Harrisburg- Wildlife Conservation Officers are investigating the cause of death of more than 70 white-tailed deer in Gilmore, Franklin and Richhill townships, Greene County and West Finley Township, Washington County. Today, six samples from deer in both counties are being sent to the Southeastern Cooperative Wildlife Disease Study at the University of Georgia for testing. Once the results are available, the Game Commission plans to release the findings to the public. On Oct. 10 and 11, Greene County Wildlife Conservation Officers Rod Burns and Randy Crago transported two deer carcasses of the 50 deer found in Greene County to the state Agriculture Department for testing, but the results were inconclusive so far. On Oct. 19, Washington County WCO Frank Leichtenberger reported more than 20 deer were found in West Finley Township. “While we must wait for test results to confirm just what caused these deer to die, at this time, we are suspecting that the deer died of epizootic hemorrhagic disease, which was recently confirmed across the state border in West Virginia,” said Robert C. Boyd, assistant director of the agency’s Bureau of Wildlife Management. EHD also was confirmed earlier this year in Maryland, Ohio, Virginia and Wisconsin. If test results confirm the cause of death as epizootic hemorrhagic disease (EHD), Boyd noted that this would mark the first time the disease has been confirmed in Pennsylvania. EHD is one of the most common diseases among white-tailed deer in the United States, and is contracted by the bite of insects called “biting midges.” EHD usually kills the animal within five to 10 days, but is not spread from deer to deer. While EHD is not infectious to humans, deer displaying severe symptoms of EHD may not be suitable for consumption. Boyd stressed that even though some EHD symptoms are similar to those of chronic wasting disease (CWD) — such as excessive drooling, unconsciousness and a loss of fear of humans — there is no relationship between EHD and CWD.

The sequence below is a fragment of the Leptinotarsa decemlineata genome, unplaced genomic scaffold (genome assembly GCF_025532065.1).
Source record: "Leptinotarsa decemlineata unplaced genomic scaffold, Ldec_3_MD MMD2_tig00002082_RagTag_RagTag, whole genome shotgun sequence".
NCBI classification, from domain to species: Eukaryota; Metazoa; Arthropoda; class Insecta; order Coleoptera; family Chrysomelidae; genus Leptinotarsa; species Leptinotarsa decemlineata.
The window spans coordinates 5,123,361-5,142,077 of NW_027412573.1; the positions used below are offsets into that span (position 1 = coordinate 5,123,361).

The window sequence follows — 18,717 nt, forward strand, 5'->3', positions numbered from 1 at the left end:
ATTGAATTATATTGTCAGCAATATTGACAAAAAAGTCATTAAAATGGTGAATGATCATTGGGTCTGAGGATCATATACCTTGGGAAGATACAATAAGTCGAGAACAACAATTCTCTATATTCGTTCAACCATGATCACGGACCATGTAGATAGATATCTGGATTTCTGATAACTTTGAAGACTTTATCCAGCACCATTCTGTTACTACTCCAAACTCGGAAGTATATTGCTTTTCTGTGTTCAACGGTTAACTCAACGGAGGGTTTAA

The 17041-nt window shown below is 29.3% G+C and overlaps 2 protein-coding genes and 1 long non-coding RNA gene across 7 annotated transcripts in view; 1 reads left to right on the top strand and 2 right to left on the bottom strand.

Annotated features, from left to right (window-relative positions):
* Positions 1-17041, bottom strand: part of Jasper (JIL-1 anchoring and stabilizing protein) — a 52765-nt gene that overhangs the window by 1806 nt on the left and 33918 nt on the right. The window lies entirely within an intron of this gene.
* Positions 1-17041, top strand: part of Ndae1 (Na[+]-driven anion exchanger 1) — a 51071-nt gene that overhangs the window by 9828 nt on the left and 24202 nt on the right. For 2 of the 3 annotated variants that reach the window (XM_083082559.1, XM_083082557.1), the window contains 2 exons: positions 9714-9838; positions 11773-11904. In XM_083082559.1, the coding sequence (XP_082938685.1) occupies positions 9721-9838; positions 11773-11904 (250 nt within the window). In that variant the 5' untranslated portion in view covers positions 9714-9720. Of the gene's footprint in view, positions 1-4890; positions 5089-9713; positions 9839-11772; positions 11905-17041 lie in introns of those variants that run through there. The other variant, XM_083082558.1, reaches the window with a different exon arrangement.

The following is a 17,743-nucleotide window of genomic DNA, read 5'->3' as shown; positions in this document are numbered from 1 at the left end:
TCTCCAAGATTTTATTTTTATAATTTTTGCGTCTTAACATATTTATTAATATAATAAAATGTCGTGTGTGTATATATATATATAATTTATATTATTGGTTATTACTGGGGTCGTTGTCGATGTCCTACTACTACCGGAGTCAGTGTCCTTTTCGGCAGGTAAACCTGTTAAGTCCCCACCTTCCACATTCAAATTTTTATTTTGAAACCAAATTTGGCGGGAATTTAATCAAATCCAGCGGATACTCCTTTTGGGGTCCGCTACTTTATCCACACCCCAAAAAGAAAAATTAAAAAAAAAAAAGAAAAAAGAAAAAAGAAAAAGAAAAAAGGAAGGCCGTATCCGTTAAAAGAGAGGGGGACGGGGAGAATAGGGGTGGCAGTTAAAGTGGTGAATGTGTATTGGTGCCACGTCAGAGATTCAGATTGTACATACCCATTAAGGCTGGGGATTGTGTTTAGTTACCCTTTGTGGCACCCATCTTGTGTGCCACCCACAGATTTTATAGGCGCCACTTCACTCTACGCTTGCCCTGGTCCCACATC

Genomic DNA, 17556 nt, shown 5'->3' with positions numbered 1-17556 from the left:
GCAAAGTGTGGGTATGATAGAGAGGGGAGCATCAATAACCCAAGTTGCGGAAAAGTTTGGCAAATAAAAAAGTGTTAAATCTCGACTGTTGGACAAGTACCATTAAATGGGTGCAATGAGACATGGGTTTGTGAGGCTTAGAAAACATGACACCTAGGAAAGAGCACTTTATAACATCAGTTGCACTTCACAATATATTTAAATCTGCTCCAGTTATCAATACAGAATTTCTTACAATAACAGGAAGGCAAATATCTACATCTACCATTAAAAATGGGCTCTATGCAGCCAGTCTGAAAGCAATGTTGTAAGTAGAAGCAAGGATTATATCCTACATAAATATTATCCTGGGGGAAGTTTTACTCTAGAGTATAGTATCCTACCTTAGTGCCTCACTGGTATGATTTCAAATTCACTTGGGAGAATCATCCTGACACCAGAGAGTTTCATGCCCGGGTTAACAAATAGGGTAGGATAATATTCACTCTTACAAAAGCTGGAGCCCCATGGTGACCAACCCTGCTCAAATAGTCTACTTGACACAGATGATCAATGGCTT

Boyd also pointed out that EHD should be curtailed with the first hard frost, which will kill the insects that may be spreading the disease. He noted that EHD, unlike CWD, is a seasonal disease and the affected local deer herd can rebound quickly. “The good news from this situation is that the public is reporting these sightings to the Game Commission,” Boyd said. “Should the state’s deer herd be infected with more serious diseases, the Game Commission will need to rely on the continued vigilance of the public so that we can respond in a timely manner.” Matt Hough, Game Commission Southwest Region Law Enforcement Supervisor, urged residents to report unusual sightings by calling the region’s toll-free number (1-877-877-7137). The Southwest Region serves Allegheny, Armstrong, Beaver, Cambria, Fayette, Greene, Indiana, Somerset, Washington and Westmoreland counties. Residents in other counties are encouraged to call toll-free numbers in their respective regions. In 1996, EHD was suspected to be the cause of death in nearly 25 deer in Adams County. Test results in that case were inconclusive.